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Thanks Joe, both for the appreciation but even more so for asking on the choice of battens.
Well, the piece was a pilot to test whether I could make a frame based carcass with no end grain showing. With an open space between the side stiles, she simplest way of providing drawer support seemed to bridge the gap with a batten glued to the rails. Loading the drawers would then tell whether this simple joinery would hold. As it turned out, it did. Later, time told that seasonal variations in relative humidity would be of no consequence.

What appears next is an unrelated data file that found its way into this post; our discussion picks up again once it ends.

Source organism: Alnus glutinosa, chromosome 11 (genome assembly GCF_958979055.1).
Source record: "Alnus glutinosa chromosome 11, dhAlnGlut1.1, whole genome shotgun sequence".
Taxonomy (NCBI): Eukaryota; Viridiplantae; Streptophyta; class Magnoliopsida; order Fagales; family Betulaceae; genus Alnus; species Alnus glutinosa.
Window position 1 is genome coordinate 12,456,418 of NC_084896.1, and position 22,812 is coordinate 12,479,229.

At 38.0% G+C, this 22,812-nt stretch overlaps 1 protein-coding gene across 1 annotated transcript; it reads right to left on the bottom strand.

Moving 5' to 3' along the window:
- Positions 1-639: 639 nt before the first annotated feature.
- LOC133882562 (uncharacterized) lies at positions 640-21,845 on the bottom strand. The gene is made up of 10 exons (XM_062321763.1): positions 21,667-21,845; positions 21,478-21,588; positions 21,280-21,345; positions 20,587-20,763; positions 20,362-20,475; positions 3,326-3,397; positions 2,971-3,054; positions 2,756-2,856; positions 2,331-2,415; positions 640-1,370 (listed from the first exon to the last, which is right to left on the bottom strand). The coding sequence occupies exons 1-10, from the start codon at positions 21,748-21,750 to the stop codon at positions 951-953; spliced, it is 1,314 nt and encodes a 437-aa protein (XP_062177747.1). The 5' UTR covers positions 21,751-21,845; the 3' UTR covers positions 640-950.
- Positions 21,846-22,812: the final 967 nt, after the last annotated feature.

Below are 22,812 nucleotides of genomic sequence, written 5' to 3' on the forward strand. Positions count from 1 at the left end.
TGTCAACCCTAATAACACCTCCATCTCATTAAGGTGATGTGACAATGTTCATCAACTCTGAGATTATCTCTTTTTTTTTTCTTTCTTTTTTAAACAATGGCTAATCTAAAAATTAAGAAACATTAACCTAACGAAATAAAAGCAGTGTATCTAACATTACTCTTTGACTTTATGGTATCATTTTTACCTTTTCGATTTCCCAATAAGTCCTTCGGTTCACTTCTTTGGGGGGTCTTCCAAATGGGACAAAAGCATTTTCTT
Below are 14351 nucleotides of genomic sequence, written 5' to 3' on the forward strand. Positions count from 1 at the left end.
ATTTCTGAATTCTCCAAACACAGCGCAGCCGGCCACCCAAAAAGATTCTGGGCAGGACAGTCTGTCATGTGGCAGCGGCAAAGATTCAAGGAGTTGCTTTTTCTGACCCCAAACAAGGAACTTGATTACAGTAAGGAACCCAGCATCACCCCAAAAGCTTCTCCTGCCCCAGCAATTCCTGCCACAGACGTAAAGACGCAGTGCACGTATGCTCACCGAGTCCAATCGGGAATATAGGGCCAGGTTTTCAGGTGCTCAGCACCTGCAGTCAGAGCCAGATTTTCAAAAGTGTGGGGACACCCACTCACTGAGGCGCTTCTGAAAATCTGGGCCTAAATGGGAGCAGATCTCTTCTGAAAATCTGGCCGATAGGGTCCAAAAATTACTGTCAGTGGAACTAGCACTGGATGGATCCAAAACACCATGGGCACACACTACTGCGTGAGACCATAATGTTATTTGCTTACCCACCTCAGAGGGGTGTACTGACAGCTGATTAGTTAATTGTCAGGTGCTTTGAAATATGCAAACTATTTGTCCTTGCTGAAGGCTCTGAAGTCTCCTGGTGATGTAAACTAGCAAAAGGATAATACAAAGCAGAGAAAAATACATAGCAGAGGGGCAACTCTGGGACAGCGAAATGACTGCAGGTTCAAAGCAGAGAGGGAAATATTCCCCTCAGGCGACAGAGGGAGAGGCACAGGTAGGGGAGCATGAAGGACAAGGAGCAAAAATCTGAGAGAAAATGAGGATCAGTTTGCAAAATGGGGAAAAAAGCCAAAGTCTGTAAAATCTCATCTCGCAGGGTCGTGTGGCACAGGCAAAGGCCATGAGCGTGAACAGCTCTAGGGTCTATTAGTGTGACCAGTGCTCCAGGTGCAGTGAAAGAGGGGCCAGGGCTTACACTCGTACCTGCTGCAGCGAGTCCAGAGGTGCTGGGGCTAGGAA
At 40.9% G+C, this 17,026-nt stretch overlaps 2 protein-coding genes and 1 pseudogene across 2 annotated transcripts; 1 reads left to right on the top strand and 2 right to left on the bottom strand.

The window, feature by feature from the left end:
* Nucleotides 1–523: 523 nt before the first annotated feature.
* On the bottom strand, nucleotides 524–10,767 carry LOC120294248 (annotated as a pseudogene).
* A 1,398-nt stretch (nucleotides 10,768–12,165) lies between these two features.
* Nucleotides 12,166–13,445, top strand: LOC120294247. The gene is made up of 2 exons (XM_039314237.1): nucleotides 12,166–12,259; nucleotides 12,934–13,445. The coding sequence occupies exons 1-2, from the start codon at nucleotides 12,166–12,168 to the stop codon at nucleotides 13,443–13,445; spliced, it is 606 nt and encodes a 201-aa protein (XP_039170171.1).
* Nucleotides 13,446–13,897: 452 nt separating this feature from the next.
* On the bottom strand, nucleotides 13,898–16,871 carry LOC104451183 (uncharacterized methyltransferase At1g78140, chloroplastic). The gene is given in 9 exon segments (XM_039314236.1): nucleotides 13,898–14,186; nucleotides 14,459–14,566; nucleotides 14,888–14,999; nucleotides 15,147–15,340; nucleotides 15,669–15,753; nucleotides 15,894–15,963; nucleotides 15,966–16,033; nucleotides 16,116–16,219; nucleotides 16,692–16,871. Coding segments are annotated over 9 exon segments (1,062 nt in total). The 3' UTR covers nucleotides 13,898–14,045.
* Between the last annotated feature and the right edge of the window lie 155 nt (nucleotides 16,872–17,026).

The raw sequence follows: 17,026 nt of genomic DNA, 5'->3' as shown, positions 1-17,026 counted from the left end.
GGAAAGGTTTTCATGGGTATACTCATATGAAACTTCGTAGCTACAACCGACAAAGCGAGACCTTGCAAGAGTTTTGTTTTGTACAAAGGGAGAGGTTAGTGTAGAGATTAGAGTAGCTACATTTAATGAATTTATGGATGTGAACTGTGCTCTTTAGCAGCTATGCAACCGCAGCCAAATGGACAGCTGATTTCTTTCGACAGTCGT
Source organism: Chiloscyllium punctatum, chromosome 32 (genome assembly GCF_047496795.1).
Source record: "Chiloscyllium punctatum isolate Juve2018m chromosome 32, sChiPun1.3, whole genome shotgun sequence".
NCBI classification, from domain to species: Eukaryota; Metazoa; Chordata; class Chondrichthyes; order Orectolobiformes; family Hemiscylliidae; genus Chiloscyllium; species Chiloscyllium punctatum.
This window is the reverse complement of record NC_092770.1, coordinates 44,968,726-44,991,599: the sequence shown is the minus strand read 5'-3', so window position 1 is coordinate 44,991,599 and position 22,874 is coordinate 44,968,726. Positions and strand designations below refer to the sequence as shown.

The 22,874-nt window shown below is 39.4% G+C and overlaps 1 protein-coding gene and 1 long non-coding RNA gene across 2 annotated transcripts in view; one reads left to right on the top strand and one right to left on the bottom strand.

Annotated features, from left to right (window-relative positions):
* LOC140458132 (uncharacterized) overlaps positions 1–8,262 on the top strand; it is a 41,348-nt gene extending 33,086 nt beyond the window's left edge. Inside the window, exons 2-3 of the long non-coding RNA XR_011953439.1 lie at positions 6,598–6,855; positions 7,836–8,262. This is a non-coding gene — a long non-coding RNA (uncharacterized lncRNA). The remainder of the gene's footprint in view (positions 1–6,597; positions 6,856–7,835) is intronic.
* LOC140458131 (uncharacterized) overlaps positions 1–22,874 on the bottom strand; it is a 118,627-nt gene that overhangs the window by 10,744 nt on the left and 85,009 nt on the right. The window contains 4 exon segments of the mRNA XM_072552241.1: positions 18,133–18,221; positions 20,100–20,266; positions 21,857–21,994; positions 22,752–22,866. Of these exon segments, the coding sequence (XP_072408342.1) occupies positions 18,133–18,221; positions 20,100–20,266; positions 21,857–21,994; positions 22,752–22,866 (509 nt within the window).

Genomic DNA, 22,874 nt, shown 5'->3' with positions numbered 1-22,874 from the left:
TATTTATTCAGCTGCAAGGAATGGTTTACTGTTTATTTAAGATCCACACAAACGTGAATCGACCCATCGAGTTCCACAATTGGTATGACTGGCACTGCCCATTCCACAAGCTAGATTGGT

The included photo hopefully explains why the final product wasn’t made as a frame construction. The mitred half-laps would reveal end grain, and the mitred mortice and tenon variant I thought short of glue surface. There were also worries that adding mitred concealed dovetail joints for the top would weaken the rail joints.
Your question made me realise that adding rails between the side stiles would not only provide alternatives for the drawer support, but would also enhance the strength of the frames, making any mitred mortice and tenon joints more stable.
Yes, I do make sliding dovetail joints, but only with the aid of a lot of guides and jigs. At least they come out less flimsy than some other joints based on grooves.
London, UK; Boston, MA